Judi Rever has no doubt that Rwandan death squads can also strike on Belgian soil. The Canadian journalist turned out to be a potential target of the Rwandan security services during a working visit to Belgium in 2014. Rever worked on the preparations for her book In Praise of Blood, which will be published in Dutch at Amsterdam University Press in October. The book describes the crimes of President Kagame’s former rebel army before, during and after the Rwandan genocide at the Tutsis in the spring of 1994.

‘The threat came from the Rwandan embassy’

When Rever arrived at the Brussels hotel in July 2014, she was met by Belgian state security. ‘There was reliable information that indicated that my safety was in danger. The threat came from the Rwandan embassy, ​​I was made clear. ‘Rever was secured around the clock during her stay in Belgium.

That Judi Rever, as a foreign journalist, received such protection from state security is uncommon in our country. ‘My security must have cost the Belgian state a great deal. I had received a lot of threatening messages before, but I thought they wanted to frighten me. That day I realized that I was in real danger. ”

‘I have faith in Belgian state security, but less in Belgian politicians’

Although the experience has left a deep impression on Judi Rever, the book has arrived. ‘Whoever writes something about Rwanda quickly becomes part of the story. I had to bring this mission to an end. But I confess that since then, before I write a new piece about Rwanda, I think twice and ask myself whether it is really worth it to make me so vulnerable again. ”

‘Belgium and South Africa will take the Rwandan piste seriously given their experience’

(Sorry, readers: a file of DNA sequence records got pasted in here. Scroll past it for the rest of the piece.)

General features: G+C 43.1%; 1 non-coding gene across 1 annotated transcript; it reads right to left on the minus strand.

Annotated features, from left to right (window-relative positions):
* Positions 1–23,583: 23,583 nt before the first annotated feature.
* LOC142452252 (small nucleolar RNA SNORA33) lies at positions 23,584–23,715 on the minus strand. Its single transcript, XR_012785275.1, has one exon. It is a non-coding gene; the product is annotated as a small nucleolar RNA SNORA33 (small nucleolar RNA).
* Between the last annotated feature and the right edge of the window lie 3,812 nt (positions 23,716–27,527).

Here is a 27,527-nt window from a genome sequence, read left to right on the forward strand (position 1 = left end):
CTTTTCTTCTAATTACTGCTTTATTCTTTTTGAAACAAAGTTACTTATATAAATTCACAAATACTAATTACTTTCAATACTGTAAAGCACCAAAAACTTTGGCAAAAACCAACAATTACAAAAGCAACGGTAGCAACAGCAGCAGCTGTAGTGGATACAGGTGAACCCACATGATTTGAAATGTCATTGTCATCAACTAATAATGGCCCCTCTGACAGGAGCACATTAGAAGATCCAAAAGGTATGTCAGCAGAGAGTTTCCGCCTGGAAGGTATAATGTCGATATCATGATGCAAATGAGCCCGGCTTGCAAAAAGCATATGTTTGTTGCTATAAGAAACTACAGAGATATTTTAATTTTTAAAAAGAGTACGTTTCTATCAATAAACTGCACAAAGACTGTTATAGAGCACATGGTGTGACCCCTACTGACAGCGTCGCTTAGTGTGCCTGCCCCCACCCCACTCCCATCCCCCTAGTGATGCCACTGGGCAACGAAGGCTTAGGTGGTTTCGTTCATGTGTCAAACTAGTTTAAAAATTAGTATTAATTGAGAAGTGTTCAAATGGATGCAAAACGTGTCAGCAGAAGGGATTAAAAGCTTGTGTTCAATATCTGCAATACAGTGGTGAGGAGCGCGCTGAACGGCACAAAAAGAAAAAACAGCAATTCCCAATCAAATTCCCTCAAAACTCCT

‘Personally, I have too little information to speak to myself about the death of the two Belgians in South Africa. But I will follow the case ‘, Rever confirms. ‘Belgium and South Africa are two countries with experience with Rwandan secret services. I assume that they have an eye for possible traces that can lead to Rwanda. ‘

Rever believes that the two countries with their experience will take the Rwandan piste at least seriously. It is also positive about the professional approach of the Belgian security services.

Jean Marie Micombero, a Rwandan dissident whose safety was also at risk in Belgium, shares this confidence. He was once Secretary-General of the Rwandan Ministry of Defense and he sat on the court martial. Since 2011 he has been protected in Belgium as a political refugee.

‘Belgian politicians seem unaware of Rwanda’s activities in Belgium. Rwanda benefits from that’

‘I do not think the Belgian security services underestimate Rwanda. The real danger is that Belgian politicians underestimate Rwanda. They do not seem well aware of the clandestine activities of Rwanda on Belgian soil. Rwanda certainly benefits from this. ‘

He feels safe in Belgium, ‘Because in Belgium there is knowledge and experience about Rwanda that you do not find easy in other countries. But there must also be a political will to restrict certain activities and impose sanctions if limits are exceeded. ‘In that respect, Micombero has less confidence in his new homeland.

Fear and doubt is a weapon

Rwanda’s secret services, and perhaps also his death squads, may be active in South Africa and Belgium. Whether Rwanda would really go that far to kill two Belgian men on South African soil, to send a message to a man who has already been convicted, is another question.

‘A suspicion alone causes a lot of people to frighten me’

Judi Rever thinks that Rwanda is most dangerous when onerous information threatens to come out. “But you cannot exclude anything. A suspicion alone inspires a lot of people. ”

The psychological effect of these two issues on Rwanda’s critical voices and dissidents is in any case already a reality. Presumptions of espionage also put pressure on mutual trust within the Rwandan diaspora in Belgium.

Jean Marie Micombero confirms that fear is an important weapon of the Rwandan secret services. “Someone who does not know Rwanda might say that we are all somewhat paranoid. But I know the system only too well. You have to take everything into account. ”

‘Rwanda recruits daily people in Belgium every day to spy within the diaspora’. For that reason, Micombero built some safety mechanisms in his daily routine. Yet he continues to maintain contacts within the Rwandan community. ‘I want to stay informed about what is happening in my country. I will not finish without me, unlike others, but I am always on my guard. ”

Belgian youngsters from diaspora are being put together